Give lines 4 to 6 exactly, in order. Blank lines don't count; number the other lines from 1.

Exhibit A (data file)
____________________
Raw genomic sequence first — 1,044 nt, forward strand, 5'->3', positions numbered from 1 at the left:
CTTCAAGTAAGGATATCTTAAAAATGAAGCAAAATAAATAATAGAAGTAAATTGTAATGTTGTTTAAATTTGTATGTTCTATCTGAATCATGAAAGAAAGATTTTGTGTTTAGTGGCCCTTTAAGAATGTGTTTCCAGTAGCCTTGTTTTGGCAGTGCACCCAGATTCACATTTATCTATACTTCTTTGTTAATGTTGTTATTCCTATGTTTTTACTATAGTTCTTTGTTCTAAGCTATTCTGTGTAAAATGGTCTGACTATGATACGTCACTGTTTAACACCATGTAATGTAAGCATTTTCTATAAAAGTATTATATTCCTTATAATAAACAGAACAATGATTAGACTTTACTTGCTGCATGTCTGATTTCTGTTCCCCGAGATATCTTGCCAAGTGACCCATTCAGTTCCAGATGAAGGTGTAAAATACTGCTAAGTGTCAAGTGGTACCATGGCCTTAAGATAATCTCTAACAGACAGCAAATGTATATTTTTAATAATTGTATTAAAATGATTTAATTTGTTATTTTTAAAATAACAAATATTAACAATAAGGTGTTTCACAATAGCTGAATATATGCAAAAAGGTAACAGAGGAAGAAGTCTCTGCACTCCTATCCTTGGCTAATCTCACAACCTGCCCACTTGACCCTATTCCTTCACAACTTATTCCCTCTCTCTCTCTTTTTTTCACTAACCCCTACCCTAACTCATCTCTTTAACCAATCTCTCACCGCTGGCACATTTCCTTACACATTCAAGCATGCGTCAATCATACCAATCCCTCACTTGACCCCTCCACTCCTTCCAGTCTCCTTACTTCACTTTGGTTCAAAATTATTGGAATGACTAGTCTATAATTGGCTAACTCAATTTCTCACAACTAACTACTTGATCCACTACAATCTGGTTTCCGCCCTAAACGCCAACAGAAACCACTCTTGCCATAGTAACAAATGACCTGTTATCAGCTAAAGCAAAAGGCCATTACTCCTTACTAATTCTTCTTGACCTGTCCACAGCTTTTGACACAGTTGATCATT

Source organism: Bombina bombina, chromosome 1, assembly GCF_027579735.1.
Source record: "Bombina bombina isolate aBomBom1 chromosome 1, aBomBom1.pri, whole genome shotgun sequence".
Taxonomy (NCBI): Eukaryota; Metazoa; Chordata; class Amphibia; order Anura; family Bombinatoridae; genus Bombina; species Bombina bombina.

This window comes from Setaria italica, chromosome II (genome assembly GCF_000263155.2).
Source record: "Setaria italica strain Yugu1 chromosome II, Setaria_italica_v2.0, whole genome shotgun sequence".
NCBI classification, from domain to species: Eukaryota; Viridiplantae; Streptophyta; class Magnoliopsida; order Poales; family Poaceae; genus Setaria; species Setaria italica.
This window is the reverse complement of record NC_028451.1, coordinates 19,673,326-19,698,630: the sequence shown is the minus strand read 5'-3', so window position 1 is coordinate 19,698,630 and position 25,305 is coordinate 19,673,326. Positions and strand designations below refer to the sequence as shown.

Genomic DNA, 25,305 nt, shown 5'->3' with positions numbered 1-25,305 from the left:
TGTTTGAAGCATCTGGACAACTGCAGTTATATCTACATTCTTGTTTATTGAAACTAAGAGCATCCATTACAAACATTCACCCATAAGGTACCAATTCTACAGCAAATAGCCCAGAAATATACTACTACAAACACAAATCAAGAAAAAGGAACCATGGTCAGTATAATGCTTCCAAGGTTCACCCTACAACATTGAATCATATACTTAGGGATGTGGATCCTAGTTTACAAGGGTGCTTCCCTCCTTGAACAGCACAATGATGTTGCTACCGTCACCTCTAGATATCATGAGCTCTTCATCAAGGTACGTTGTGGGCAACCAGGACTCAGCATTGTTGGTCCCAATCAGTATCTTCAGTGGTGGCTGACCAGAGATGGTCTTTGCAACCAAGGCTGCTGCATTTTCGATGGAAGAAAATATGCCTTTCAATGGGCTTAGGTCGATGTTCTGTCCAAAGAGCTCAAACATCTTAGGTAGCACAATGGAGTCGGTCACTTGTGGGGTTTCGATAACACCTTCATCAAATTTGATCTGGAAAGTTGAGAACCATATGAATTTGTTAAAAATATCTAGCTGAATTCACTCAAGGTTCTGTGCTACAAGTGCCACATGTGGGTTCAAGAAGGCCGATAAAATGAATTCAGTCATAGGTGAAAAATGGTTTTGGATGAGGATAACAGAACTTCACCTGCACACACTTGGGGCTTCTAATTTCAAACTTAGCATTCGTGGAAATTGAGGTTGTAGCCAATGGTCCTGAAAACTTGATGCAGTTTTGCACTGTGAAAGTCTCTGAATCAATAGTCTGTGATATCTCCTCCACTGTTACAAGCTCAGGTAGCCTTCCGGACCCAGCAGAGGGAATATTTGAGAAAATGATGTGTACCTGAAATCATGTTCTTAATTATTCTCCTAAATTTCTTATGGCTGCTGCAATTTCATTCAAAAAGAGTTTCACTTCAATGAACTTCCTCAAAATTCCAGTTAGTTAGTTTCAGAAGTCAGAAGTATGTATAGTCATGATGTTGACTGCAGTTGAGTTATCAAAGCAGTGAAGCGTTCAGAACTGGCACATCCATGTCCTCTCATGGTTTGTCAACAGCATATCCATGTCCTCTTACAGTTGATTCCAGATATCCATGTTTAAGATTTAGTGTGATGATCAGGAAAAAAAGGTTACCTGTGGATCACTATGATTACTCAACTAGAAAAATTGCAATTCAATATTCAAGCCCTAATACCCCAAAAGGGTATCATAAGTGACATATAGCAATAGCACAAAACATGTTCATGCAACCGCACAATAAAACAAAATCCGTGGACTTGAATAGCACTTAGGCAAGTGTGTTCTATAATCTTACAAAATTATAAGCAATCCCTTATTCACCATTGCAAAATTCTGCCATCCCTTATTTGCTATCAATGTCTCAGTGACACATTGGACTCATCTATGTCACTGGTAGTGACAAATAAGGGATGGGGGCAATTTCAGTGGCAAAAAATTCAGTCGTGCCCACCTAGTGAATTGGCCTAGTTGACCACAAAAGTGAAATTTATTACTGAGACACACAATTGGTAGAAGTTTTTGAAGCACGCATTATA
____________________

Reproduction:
Source record: "Bombina bombina isolate aBomBom1 chromosome 1, aBomBom1.pri, whole genome shotgun sequence".
Taxonomy (NCBI): Eukaryota; Metazoa; Chordata; class Amphibia; order Anura; family Bombinatoridae; genus Bombina; species Bombina bombina.

This window comes from Setaria italica, chromosome II (genome assembly GCF_000263155.2).